Scenes from The Covenant

EFF: What challenges you faced in filming "the covenant"?

RC: Honestly Covenant was one of the easer shoots I've done. I think because we had a great cast and crew as always but this was a smaller cast that usual and fewer locations so got to work at a really niece pace and I never felt rushed. 

EFF: How did you handle the casting process? Did you handle that aspect personally? What characteristics you looked for?

RC: I'm always very hands on with casting. It's one of the most important parts of pre-pro. For nearly everyone on this I had worked with them before and knew what they could bring. One new addition that I was very happy to work with was Maria Olsen. She's great. A natural talent and a very cool person. 

EFF: What lesson taught you this film, personally and professionally?

RC: Personally the film is about doubt and self judgement turned into self loathing that enables Sarah to be seduced by evil. Professionally I got a chance to show more of my dramatic side as a director and that was very satisfying. 
Robert Conway Shooting

EFF:  Briefly, what has changed from "redemption" to "the covenant" in your life?

RC: I'm older and fatter. Lol. Well I hope I've grown as a filmmaker. I still have very fond memories of Redemption and in many ways, I'm still very proud of what we did there. Someday it would be great to revisit the Old West. 

EFF: Any anecdote you can tell us in the making off of this film? or other film?

RC: I would just say that some films you do for fun and others because you feel you have a deeper story to tell. Covenant was the latter. I had fun making it as we always do but it was also a very sad little film where the cast had to do a lot of heavy lifting and I'm very happy with what they gave me. 

EFF: What cameras, equipments did you use in "The covenant" and why? And what do you usually  use?

RC: I try to shoot everything on Red. I've used a lot of systems but for me Red is the best. I have my own now that I was able to get for a good price and I'm very happy with it. 

EFF: Are you a horror fan? What horror movies you like the most?

RC: I would say I'm a good movie fan and a bad movie fan. This applies to all genres. For Horror I would say that my favs are Silence of the Lambs, Exorcist on the good side. "Bad" films that I think are great are many. I think a Full Moon put out some very entertaining films that I think are fantastic. One of my favs and a true diamond in the ruff is called Head of the Family. It's a lower budget film with a zany story but it's pure fun. The cast seemed to have great chemistry and it looks like the kind of production that would have been a blast to work on. Check it out if you get a chance. It's a lot fun.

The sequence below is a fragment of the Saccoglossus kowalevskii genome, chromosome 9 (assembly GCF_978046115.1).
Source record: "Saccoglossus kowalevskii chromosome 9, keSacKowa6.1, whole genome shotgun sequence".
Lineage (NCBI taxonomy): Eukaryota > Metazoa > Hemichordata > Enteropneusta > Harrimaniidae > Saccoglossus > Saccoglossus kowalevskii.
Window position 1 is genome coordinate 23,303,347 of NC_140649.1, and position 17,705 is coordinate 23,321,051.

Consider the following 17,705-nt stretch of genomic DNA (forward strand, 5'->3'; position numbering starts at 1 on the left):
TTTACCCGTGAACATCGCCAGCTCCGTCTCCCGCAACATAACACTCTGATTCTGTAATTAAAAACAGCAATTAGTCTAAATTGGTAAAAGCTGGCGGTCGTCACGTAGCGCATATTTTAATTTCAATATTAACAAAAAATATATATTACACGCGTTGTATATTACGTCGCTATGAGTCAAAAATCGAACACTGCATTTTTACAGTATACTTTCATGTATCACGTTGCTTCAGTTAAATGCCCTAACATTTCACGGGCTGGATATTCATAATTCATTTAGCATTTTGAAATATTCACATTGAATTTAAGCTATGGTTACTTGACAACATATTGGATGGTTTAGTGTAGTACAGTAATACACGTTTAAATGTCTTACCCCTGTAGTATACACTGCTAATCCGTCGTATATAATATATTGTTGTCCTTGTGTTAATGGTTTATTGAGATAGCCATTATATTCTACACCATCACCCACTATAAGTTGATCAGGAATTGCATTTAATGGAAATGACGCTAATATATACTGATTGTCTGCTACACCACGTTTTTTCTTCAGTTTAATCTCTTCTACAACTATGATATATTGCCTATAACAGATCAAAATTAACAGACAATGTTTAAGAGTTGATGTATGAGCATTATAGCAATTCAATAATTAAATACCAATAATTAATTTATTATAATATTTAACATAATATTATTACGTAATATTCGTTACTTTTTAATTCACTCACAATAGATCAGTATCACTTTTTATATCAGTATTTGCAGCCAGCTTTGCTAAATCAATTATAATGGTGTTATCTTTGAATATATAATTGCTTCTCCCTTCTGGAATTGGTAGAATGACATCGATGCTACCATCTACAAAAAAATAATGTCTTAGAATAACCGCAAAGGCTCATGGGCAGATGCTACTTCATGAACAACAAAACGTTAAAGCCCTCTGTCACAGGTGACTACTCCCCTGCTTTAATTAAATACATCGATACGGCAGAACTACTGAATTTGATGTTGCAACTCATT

EFF:  What directors has inspired you on your directing style?

RC: Martin Scorsese, Clint Eastwood, Steven Spielberg, David Fincher, Mel Gibson just to name a few. I have many influences. 

EFF: If somebody give you the chance to make a horror remake, what would you choose and why?

RC: That's a really good question and the answer is Dracula. One of the best vampire stories of all time. I would LOVE to tell that story again. 

EFF: By last, for an indie filmmaker who wants to shoot his first feature film with low money, what camera would you recommend him, what he could get highest quality with spending lowest money possible, and others advices if you can?

RC: For cameras that won't break the bank, I am really liking what Panasonic is doing with the GH series. Very good looking pro Rez 4K for something like 3k. If that's too much, I would say Black Magic has some nice options including the very affordable pocket cinema cam. Nice thing with Black Magic is you can record raw files. But honestly the pro Rez is really nice and all you need. As for other aspects of production, I would say have fun with it and shoot what you know, think about where you are located and what cool places and things you have access too for low or no money and be very careful with casting. Try and find people who can handle the parts they are given. Nothing pulls us out of film faster than bad actors.
Robert Conway

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** The Covenant's | Imdb **